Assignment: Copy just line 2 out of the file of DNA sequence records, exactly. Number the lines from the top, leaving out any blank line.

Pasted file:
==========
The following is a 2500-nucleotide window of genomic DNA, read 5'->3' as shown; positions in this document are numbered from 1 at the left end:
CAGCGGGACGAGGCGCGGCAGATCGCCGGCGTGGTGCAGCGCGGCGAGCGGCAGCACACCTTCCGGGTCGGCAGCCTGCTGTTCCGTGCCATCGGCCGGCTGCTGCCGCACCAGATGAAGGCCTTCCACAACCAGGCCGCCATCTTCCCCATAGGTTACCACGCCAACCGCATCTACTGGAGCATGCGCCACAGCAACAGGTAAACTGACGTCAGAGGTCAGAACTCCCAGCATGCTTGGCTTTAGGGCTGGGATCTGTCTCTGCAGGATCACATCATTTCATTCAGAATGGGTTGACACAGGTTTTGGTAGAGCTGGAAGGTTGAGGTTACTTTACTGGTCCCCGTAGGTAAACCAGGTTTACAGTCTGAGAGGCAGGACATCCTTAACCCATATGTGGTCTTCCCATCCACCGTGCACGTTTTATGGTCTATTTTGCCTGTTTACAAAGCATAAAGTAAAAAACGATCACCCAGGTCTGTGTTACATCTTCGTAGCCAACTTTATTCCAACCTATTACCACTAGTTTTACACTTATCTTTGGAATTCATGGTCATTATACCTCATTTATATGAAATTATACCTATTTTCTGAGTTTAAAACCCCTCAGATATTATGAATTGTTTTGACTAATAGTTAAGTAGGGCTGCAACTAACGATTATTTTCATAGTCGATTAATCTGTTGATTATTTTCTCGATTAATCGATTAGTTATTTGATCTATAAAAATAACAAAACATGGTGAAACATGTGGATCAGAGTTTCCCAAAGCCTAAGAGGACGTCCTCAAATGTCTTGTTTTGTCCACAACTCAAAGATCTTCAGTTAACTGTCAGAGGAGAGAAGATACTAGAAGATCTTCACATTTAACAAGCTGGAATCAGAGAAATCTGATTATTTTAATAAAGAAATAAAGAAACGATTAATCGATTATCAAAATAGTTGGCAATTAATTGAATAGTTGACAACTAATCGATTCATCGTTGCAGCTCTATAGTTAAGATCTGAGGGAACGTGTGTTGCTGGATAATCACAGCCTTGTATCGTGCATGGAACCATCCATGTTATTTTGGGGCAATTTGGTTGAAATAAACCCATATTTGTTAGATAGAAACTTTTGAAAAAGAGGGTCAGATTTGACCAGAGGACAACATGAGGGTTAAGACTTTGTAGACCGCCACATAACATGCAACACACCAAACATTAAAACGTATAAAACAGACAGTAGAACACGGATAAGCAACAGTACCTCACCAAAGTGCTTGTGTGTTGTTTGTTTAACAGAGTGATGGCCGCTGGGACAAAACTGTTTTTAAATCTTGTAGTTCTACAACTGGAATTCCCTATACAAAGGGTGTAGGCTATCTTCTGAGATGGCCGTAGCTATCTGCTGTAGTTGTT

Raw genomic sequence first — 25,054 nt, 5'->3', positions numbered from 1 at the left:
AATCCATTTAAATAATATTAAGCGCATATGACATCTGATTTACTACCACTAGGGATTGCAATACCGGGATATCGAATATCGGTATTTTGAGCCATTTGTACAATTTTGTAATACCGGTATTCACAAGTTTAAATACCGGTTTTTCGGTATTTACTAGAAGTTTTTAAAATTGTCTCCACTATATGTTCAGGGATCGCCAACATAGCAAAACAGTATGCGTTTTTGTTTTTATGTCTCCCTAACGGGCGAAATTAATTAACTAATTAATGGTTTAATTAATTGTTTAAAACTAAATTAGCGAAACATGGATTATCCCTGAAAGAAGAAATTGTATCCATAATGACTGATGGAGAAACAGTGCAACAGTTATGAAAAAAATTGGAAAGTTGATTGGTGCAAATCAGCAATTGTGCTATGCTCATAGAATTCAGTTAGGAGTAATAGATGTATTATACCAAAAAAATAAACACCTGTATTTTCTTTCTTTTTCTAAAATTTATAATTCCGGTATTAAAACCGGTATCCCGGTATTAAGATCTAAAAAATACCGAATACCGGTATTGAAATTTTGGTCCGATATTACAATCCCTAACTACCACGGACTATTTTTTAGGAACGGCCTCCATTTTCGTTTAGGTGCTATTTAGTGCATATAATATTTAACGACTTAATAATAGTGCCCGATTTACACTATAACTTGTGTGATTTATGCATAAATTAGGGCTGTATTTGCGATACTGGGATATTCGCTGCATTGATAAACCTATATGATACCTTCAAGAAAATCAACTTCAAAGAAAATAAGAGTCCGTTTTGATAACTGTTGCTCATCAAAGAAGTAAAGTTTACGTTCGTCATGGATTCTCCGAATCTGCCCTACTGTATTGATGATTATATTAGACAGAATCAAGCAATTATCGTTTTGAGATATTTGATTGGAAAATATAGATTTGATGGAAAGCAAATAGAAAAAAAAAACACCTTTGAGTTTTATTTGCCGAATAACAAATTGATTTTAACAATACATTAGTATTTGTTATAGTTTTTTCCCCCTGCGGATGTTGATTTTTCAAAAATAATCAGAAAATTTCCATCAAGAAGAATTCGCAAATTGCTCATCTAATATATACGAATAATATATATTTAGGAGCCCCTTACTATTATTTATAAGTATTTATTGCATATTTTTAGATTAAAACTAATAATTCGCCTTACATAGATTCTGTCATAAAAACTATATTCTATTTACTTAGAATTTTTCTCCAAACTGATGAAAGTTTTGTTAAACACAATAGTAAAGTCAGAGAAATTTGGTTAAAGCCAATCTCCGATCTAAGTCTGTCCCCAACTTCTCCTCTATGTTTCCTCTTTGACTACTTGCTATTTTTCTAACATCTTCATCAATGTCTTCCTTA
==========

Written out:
CAGCGGGACGAGGCGCGGCAGATCGCCGGCGTGGTGCAGCGCGGCGAGCGGCAGCACACCTTCCGGGTCGGCAGCCTGCTGTTCCGTGCCATCGGCCGGCTGCTGCCGCACCAGATGAAGGCCTTCCACAACCAGGCCGCCATCTTCCCCATAGGTTACCACGCCAACCGCATCTACTGGAGCATGCGCCACAGCAACAGGTAAACTGACGTCAGAGGTCAGAACTCCCAGCATGCTTGGCTTTAGGGCTGGGATCTGTCTCTGCAGGATCACATCATTTCATTCAGAATGGGTTGACACAGGTTTTGGTAGAGCTGGAAGGTTGAGGTTACTTTACTGGTCCCCGTAGGTAAACCAGGTTTACAGTCTGAGAGGCAGGACATCCTTAACCCATATGTGGTCTTCCCATCCACCGTGCACGTTTTATGGTCTATTTTGCCTGTTTACAAAGCATAAAGTAAAAAACGATCACCCAGGTCTGTGTTACATCTTCGTAGCCAACTTTATTCCAACCTATTACCACTAGTTTTACACTTATCTTTGGAATTCATGGTCATTATACCTCATTTATATGAAATTATACCTATTTTCTGAGTTTAAAACCCCTCAGATATTATGAATTGTTTTGACTAATAGTTAAGTAGGGCTGCAACTAACGATTATTTTCATAGTCGATTAATCTGTTGATTATTTTCTCGATTAATCGATTAGTTATTTGATCTATAAAAATAACAAAACATGGTGAAACATGTGGATCAGAGTTTCCCAAAGCCTAAGAGGACGTCCTCAAATGTCTTGTTTTGTCCACAACTCAAAGATCTTCAGTTAACTGTCAGAGGAGAGAAGATACTAGAAGATCTTCACATTTAACAAGCTGGAATCAGAGAAATCTGATTATTTTAATAAAGAAATAAAGAAACGATTAATCGATTATCAAAATAGTTGGCAATTAATTGAATAGTTGACAACTAATCGATTCATCGTTGCAGCTCTATAGTTAAGATCTGAGGGAACGTGTGTTGCTGGATAATCACAGCCTTGTATCGTGCATGGAACCATCCATGTTATTTTGGGGCAATTTGGTTGAAATAAACCCATATTTGTTAGATAGAAACTTTTGAAAAAGAGGGTCAGATTTGACCAGAGGACAACATGAGGGTTAAGACTTTGTAGACCGCCACATAACATGCAACACACCAAACATTAAAACGTATAAAACAGACAGTAGAACACGGATAAGCAACAGTACCTCACCAAAGTGCTTGTGTGTTGTTTGTTTAACAGAGTGATGGCCGCTGGGACAAAACTGTTTTTAAATCTTGTAGTTCTACAACTGGAATTCCCTATACAAAGGGTGTAGGCTATCTTCTGAGATGGCCGTAGCTATCTGCTGTAGTTGTT